Is there a lesson that explains this use of l/le? I see it a lot, but I don't fully understand when it is needed and when it isn't needed.
L'on is an optional form of on and is used mainly in the literary domain after words ending in a vowel, notably single sylable words such as: qui, que, ou, où, si, et, to aid euphony . It is never used after the word dont nor is it used before a word starting with 'l' to avoid the alliterative sound of two 'l's'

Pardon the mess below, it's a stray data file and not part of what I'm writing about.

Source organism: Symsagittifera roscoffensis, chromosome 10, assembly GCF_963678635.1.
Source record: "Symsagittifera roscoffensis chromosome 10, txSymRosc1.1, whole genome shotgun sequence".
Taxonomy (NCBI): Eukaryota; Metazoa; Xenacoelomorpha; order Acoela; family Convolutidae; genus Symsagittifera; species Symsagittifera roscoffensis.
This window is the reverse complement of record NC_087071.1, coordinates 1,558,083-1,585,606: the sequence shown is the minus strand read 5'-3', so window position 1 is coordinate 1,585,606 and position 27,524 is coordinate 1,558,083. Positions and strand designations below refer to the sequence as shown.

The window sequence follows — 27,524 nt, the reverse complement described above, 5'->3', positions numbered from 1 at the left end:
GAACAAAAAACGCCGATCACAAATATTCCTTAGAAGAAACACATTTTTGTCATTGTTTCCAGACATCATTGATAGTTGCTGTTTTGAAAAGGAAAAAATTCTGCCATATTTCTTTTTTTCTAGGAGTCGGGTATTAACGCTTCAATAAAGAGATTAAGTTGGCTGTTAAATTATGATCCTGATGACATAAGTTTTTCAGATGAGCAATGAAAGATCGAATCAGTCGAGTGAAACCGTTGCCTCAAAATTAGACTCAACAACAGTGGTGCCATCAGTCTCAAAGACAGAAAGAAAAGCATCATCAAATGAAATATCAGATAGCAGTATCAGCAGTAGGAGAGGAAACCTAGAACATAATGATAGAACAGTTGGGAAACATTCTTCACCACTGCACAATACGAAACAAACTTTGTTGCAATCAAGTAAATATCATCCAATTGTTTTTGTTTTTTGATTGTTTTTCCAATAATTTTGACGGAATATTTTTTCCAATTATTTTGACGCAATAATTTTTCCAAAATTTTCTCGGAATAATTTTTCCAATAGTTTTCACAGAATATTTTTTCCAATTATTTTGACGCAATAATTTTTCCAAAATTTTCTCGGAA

si on loge chez moi... rather than si l'on loge chez moi...
où on l'avait vu rather than où l'on l'avait vu
In speech l'on is often used to avoid the sound of the vulgar homonym con in such phrases as:
Les toiles qu'on peut admirer au musée which may be rendered as Les toiles que l'on peut admirer au musée
Hope this helps,
In this case the "le" is purely phonetic. It is not a personal pronoun.
Michelle I was just reviewing this lesson and saw the same l'on construction and had the same question but had decided not to pursue it and clutter up the thread! Many thanks for asking, on everyone's behalf. I have never before noticed this particular literary/phonetic construction. Now I shall see it everywhere, I expect!
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